How many times have you opened a book, read the first few sentences and made a snap decision about whether to buy it? When it's your book that's coming under this casual-but-critical scrutiny, you want the reader to be instantly hooked.
The way to accomplish this is to create compelling opening sentences. And perhaps the best way to set that hook is to raise questions that suggest changes are coming.
The easiest way to raise a question in the reader's mind is by opening with an action that's clearly a change from the normal or expected. Here are the opening sentences of Dan Brown's wildly popular The Da Vinci Code:
Louvre Museum, Paris, 10:46 P.M.
Renowned curator Jacques Saunieàre staggered through the vaulted archway of the museum's Grand Gallery. He lunged for the nearest painting he could see, a Caravaggio. Grabbing the gilded frame, the seventy-six-year-old man heaved the masterpiece toward himself until it tore from the wall and Sauniàre collapsed backward in a heap beneath the canvas.
Immediately, we wonder why a curator is tearing a painting chosen at random off the wall of one of the world's great museums. Why is Saunire staggering? What's he doing there so late at night? These actions are departures from the norm for museum curators, and few readers could resist continuing to find out what's happening, and why.
For a quieter tale than The Da Vinci Code (which features four murders in the first three pages), you may need a quieter introductory action. However, even a subtle opening action should raise questions. John Galsworthy accomplishes this with the opening sentences of his classic short story, "The Japanese Quince":
As Mr. Nilson, well known in the city, opened the window of his dressing room on Campden Hill, he experienced a peculiar sweetish sensation in the back of his throat, and a feeling of emptiness under his fifth rib. Hooking the window back, he noticed that a little tree in the Square Gardens had come out in blossom, and that the thermometer stood at sixty.
That Mr. Nilson doesn't usually feel this way is signaled by the words "peculiar...sensation" and "emptiness." The quiet action of looking out the window thus raises questions: Why does Mr. Nilson feel so strange? What does the tree have to do with it? The story—only three pages long—answers these questions by subtly opening out to show us a life of wrong choices.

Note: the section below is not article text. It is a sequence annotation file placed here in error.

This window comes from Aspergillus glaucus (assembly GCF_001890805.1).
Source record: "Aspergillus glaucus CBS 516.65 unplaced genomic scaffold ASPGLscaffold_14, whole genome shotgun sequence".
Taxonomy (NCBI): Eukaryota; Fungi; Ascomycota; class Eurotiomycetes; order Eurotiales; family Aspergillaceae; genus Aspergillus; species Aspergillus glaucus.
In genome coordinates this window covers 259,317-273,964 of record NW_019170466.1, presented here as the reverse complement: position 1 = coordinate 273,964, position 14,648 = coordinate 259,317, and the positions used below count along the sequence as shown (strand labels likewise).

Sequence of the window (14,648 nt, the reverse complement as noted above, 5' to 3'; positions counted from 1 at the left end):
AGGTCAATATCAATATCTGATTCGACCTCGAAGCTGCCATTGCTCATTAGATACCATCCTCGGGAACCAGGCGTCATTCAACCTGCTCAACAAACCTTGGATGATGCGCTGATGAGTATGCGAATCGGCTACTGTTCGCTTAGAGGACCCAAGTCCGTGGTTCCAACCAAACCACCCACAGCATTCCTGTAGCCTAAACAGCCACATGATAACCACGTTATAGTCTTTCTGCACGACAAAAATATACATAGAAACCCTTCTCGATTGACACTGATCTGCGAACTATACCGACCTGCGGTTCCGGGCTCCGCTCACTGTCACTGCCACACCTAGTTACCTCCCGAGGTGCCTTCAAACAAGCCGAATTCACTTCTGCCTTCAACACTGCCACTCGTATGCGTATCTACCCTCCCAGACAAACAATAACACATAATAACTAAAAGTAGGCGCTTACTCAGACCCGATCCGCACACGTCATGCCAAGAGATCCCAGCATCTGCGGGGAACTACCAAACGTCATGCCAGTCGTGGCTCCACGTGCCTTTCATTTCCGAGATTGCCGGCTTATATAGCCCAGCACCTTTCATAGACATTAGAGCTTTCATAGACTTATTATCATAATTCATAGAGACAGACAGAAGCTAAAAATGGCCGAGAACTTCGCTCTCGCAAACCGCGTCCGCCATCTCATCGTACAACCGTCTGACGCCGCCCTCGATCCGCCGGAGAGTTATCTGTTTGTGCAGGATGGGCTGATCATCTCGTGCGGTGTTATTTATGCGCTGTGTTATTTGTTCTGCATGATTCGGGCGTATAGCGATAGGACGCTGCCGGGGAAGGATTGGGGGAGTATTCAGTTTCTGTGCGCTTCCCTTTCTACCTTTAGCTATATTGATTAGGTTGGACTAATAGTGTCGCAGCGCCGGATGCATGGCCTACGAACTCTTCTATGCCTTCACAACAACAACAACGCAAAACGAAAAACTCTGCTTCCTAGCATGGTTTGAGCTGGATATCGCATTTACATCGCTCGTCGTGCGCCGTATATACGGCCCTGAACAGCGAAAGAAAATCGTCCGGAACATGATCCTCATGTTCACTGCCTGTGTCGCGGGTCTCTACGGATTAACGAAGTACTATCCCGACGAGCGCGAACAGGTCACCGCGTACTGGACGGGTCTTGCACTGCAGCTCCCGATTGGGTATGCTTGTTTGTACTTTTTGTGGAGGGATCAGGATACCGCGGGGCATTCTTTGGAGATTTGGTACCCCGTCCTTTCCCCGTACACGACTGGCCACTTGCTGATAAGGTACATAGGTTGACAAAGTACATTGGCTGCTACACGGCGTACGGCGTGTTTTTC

Opening with action is an effective narrative hook. As you write the sentences describing your opening incident, ask yourself:
• Does this action suggest that a change has just occurred or is about to occur in my character's life?
• Will this action lead the reader to wonder why it's occurring, what my character will do next or what the consequences might be?
If the answer to either of these questions is no, consider opening with a different incident.
SETTING AND CHARACTER DETAILS
You can also hook a reader with provocative details about setting or character. Again, these should suggest that change is afoot.
Dean Koontz opens his bestseller The Taking with this ominous bit of setting:
A few minutes past one o'clock in the morning, a hard rain fell without warning. No thunder preceded the deluge, no wind.
The abruptness and the ferocity of the downpour had the urgent quality of a perilous storm in a dream.
That dream will turn out to be a nightmare. But note how quickly Koontz suggests both that this storm is different from all others and that something "urgent" and "perilous" is coming. Naturally, the reader wants to know what that is. Not bad for only 41 words.
In her mystery novel After All These Years, Susan Isaacs does the same thing with telling details about a key character. The book opens with these two sentences:
After nearly a quarter-of-a-century of marriage, Richie Meyers, my husband, told me to call him Rick. Then he started slicking back his hair with thirty-five-dollar-a-jar English pomade.
What's going on with Rick? Readers will have their suppositions (an affair, a midlife crisis, an identity change) and read on to see if they're right. Can you get readers to do the same for your story? You can if you open with setting or character details that: